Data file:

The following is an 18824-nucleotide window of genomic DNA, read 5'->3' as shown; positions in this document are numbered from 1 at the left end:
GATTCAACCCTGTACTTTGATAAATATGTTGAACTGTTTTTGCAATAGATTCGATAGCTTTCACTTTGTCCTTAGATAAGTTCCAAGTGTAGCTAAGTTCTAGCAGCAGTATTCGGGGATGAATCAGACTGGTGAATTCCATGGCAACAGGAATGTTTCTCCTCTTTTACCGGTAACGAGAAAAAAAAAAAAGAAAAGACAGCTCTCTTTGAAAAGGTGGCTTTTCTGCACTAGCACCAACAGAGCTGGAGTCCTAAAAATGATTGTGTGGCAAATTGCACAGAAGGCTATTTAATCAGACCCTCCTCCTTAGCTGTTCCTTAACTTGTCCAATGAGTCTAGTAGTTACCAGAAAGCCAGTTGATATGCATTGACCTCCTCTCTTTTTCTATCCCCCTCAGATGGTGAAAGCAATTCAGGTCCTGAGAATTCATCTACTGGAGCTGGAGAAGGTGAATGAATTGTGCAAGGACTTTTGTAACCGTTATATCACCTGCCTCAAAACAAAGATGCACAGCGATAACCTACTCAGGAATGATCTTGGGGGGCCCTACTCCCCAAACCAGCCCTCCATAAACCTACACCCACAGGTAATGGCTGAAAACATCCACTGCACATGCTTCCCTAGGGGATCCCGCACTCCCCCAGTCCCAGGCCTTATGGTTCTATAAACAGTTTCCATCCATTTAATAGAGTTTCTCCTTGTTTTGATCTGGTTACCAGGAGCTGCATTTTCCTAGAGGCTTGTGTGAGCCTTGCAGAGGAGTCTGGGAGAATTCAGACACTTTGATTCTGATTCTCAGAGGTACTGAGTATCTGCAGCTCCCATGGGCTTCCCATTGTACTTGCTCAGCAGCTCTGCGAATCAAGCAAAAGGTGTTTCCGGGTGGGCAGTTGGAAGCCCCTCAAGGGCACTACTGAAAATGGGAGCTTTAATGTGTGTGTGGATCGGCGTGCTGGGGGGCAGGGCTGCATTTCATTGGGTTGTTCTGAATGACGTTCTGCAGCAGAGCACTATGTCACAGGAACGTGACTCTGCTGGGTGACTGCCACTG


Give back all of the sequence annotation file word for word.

The following is an 18824-nucleotide window of genomic DNA, read 5'->3' as shown; positions in this document are numbered from 1 at the left end:
GATTCAACCCTGTACTTTGATAAATATGTTGAACTGTTTTTGCAATAGATTCGATAGCTTTCACTTTGTCCTTAGATAAGTTCCAAGTGTAGCTAAGTTCTAGCAGCAGTATTCGGGGATGAATCAGACTGGTGAATTCCATGGCAACAGGAATGTTTCTCCTCTTTTACCGGTAACGAGAAAAAAAAAAAAGAAAAGACAGCTCTCTTTGAAAAGGTGGCTTTTCTGCACTAGCACCAACAGAGCTGGAGTCCTAAAAATGATTGTGTGGCAAATTGCACAGAAGGCTATTTAATCAGACCCTCCTCCTTAGCTGTTCCTTAACTTGTCCAATGAGTCTAGTAGTTACCAGAAAGCCAGTTGATATGCATTGACCTCCTCTCTTTTTCTATCCCCCTCAGATGGTGAAAGCAATTCAGGTCCTGAGAATTCATCTACTGGAGCTGGAGAAGGTGAATGAATTGTGCAAGGACTTTTGTAACCGTTATATCACCTGCCTCAAAACAAAGATGCACAGCGATAACCTACTCAGGAATGATCTTGGGGGGCCCTACTCCCCAAACCAGCCCTCCATAAACCTACACCCACAGGTAATGGCTGAAAACATCCACTGCACATGCTTCCCTAGGGGATCCCGCACTCCCCCAGTCCCAGGCCTTATGGTTCTATAAACAGTTTCCATCCATTTAATAGAGTTTCTCCTTGTTTTGATCTGGTTACCAGGAGCTGCATTTTCCTAGAGGCTTGTGTGAGCCTTGCAGAGGAGTCTGGGAGAATTCAGACACTTTGATTCTGATTCTCAGAGGTACTGAGTATCTGCAGCTCCCATGGGCTTCCCATTGTACTTGCTCAGCAGCTCTGCGAATCAAGCAAAAGGTGTTTCCGGGTGGGCAGTTGGAAGCCCCTCAAGGGCACTACTGAAAATGGGAGCTTTAATGTGTGTGTGGATCGGCGTGCTGGGGGGCAGGGCTGCATTTCATTGGGTTGTTCTGAATGACGTTCTGCAGCAGAGCACTATGTCACAGGAACGTGACTCTGCTGGGTGACTGCCACTG